Launched in 2015, Common Field - a national network of independent visual arts organizations and organizers that connects, supports, and advocates for the artist-centered field - announced that, “after a comprehensive auditing and strategic visioning process in 2021, Common Field has made the decision to begin an intentional sunsetting process and will close as an organization in December 2022.”
Jaime Sharp's Blog
From National Endowment for the Arts:
"We invite you to join us in sending the below letter to the Interior, Environment, and Related Agencies Appropriations Subcommittee in support of funding for the National Endowment for the Arts (NEA)."
"Yesterday, the National Endowment for the Arts joined more than 90 federal agencies in releasing its Equity Action Plan to the public, and shared the plan with stakeholders and partners."
The Barr Foundation seeks a Learning and Evaluation Consultant to support the newly launched cohort, Powering Cultural Futures (PCF), a new six-year initiative that provides funding, technical assistance, peer networking, and other supports to a diverse cohort of 15 BIPOC-rooted organizations in Massachusetts.
The new grant from Basic Income for the Arts, “will give 2,000 artists €325 (~$354) a week with no restrictions on spending.” This pilot program will be tested over the course of three years (2022-2025).
The Packard Foundation’s Bioenergy strategy is issuing a request for project proposals to grassroots organizations based in the U.S. South or Canada that have programs focused on frontline community organizing and power-building around social, environmental, or climate justice in one of the following issue areas: Forest protection, Community land rights, Combating extractive energy industries.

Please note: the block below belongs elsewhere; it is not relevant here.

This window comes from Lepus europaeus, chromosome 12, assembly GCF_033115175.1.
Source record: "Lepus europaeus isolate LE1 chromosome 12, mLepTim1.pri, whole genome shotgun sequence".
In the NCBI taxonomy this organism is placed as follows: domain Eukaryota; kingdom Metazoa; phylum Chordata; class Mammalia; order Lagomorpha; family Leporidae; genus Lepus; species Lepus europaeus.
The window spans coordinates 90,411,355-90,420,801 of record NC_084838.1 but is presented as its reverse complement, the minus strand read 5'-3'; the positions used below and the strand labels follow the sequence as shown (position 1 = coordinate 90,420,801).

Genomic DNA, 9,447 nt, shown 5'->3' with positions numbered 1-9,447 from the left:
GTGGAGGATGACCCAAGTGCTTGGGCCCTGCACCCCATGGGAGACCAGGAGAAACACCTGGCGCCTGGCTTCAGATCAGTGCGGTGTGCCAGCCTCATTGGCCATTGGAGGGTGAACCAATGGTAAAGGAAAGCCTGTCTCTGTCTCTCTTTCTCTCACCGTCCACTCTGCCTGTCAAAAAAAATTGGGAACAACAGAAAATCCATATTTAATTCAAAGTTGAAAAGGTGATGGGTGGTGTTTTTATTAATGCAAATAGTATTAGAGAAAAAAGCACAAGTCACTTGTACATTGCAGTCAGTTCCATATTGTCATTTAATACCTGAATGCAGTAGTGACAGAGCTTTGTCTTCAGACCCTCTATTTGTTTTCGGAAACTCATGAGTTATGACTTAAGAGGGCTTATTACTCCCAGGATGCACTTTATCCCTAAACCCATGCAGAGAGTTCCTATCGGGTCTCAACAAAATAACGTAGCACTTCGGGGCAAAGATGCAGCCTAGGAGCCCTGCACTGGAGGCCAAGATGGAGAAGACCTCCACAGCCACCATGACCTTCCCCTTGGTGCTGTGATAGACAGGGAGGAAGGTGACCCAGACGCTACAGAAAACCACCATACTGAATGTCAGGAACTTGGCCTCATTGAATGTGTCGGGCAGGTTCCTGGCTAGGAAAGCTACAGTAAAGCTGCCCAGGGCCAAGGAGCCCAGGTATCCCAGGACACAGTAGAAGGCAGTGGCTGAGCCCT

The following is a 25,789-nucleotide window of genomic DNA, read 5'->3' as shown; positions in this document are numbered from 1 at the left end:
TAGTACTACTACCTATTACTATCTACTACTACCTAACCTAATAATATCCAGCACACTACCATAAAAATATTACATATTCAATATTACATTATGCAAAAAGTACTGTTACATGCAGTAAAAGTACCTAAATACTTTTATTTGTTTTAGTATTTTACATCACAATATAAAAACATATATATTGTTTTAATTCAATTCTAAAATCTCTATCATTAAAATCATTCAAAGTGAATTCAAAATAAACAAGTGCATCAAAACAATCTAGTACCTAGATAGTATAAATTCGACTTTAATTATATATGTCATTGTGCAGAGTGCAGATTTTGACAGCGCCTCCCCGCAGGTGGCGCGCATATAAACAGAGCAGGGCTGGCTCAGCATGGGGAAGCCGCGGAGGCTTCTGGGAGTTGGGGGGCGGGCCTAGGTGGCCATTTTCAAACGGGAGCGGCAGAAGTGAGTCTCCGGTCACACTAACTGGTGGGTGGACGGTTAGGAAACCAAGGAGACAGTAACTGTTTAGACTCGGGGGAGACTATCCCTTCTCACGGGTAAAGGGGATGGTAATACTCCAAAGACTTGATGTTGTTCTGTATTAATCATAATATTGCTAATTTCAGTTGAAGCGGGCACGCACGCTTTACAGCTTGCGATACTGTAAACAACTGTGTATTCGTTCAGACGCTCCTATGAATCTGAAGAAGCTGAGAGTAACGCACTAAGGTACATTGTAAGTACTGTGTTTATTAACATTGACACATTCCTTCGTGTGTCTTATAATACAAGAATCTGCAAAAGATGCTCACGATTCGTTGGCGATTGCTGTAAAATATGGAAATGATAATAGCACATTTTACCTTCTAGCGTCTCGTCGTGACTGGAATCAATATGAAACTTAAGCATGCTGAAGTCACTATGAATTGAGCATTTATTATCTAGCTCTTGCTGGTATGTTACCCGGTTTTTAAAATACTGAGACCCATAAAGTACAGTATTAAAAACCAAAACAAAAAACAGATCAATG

“Grants management professionals are strategically positioned to influence a funder’s racial equity and racial justice funding. But in three decades of working in and with foundations, I have consistently seen a pattern where people serving in these roles are excluded from these conversations as a matter of institutional habit,” explains Lori Villarosa, Founder and Executive Director, Philanthropic Initiative for Racial Justice.
On the book, Are the Arts Essential?: “As Arthurs puts it, in addressing ideas and ‘challenging our systems’ we have been more easily in awe of the arts than activated by them. To begin with, I am greatly in favor of the ‘we,’ for this convergence of intelligent minds and pens speaks for all of us, wherever we are meeting it,” explains The Brooklyn Rail contributor Mary Ann Caws. “I shall borrow the words of Catharine R. Stimpson about our need for ‘cultural interpreters who can tell the story of this brilliant pluralism’ and affirm that we have exactly those here.”
Forecast Public Art announced the Public Art for Racial Justice Fund to, “provide much needed guidance, coaching and technical assistance to artists and communities as they undertake the complex task of confronting racial inequities...”
From the Doris Duke Charitable Foundation:
In the first episode of a three-part podcast series by Grantmakers in the Arts, DDCF Program Director for the Arts Maurine Knighton spoke about the impetus behind the Racial Equity Coding Project, which aims to gather data around racial equity funding practices to illustrate a more nuanced and accurate accounting of grantmaking efforts to advance racial equity. The Equity Coding Project began with a culmination of research led by DDCF with Callahan Consulting for the Arts and provides funders with an opportunity to examine and refine their own coding practices, as well as to adopt new data collection practices for the future.